Challenges for this Population
Hauser and Marschark (2008) found the coding for short-term memory is more complex for sign language used by hearing-impaired individuals than the coding for language used by hearing individuals, so hearing-impaired individuals may have what may seem as a deficiency in memory capability. This can be resolved in this program by introducing concepts in a structured, iterative manner, perhaps with pauses for discussion so the material will be fully digested and stored in long-term memory. Other cognitive differences were found in hearing impaired individuals as well. Learning disabilities are an issue for at least 25% of hearing impaired individuals, and this may further affect their ability to socialize normally. This, of course, has implications for teaching them how to respond to sexual advances and resolving the normal adolescent intrigue with the opposite sex, both of which can lead to premature sexual activity. Because a paucity of research exists on the social and sexual experiences of hearing-impaired adolescents, the program will underline the significance of employing hearing-impaired young adults share their experiences of exploring their sexuality safely.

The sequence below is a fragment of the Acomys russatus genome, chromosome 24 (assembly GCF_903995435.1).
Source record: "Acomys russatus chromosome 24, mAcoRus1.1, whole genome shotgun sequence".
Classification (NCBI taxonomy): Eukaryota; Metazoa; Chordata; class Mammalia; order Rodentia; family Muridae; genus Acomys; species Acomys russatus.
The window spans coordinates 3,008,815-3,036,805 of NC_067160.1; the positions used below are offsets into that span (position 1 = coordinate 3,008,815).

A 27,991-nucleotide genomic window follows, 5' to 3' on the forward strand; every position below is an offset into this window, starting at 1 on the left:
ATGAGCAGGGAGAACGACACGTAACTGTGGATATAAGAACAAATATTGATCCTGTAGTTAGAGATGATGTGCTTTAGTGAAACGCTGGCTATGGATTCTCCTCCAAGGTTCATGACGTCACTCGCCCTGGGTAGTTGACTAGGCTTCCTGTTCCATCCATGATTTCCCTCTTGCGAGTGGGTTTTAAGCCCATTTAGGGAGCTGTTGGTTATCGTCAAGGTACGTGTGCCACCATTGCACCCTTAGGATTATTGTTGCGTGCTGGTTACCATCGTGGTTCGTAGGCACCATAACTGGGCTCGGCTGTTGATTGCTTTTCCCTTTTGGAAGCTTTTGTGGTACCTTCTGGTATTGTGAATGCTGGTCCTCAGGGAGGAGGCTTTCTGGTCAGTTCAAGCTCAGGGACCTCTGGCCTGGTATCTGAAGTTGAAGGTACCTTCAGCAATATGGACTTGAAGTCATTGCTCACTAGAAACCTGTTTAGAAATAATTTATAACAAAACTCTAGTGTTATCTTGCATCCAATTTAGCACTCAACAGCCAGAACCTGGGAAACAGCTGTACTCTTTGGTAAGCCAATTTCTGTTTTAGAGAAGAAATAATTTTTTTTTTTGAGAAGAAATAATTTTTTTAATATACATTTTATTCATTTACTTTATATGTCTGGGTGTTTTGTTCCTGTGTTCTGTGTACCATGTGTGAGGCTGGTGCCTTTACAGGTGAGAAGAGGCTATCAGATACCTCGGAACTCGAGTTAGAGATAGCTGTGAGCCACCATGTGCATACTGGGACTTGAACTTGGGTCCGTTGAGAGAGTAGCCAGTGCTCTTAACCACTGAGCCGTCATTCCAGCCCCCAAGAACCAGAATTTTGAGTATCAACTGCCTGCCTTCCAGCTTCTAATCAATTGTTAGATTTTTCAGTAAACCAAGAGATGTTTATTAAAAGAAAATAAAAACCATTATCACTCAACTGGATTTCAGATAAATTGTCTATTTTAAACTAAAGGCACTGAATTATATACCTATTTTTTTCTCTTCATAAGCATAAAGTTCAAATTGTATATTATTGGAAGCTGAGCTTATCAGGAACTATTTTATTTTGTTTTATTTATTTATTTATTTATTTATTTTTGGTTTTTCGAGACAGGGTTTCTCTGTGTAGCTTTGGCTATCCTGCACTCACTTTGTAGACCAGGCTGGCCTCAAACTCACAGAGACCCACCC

The deaf community's needs are, for the most part not considered by "the hearing, white, middle-class sexuality curricula" (p. 284) that is often used in sex education (Gannon, 1998). Specifically, other than their teachers, hearing-impaired adolescents may not have hearing-impaired role models with whom to relate. Gannon (1998) advises that in sex education programs, deaf role models should be invited to speak or employed to be the primary instructor for the program. Hearing-impaired adolescents need relatable role models, and access to the stories and personal experiences of hearing-impaired role models to help reduce the typical adolescent attitude that it cannot or will not happen to them (Gannon, 1998).
Hearing-impaired individuals are often isolated from their families and society in general. It is important for them to witness a variety of relationships, including platonic and romantic, as well as to have exposure to other aspects of sexual relationships, such as how to make decisions and resolve conflict with a sexual partner (Laitmon, 1979). Further, role models expose hearing-impaired adolescents to the idea that they can have normal sexual relationships in which they can decide when and with whom they want to have sex (Gannon, 1998). This and other socialization skills must be developed along with one's sexuality. All of these reasons support the need for hearing-impaired role models in this program.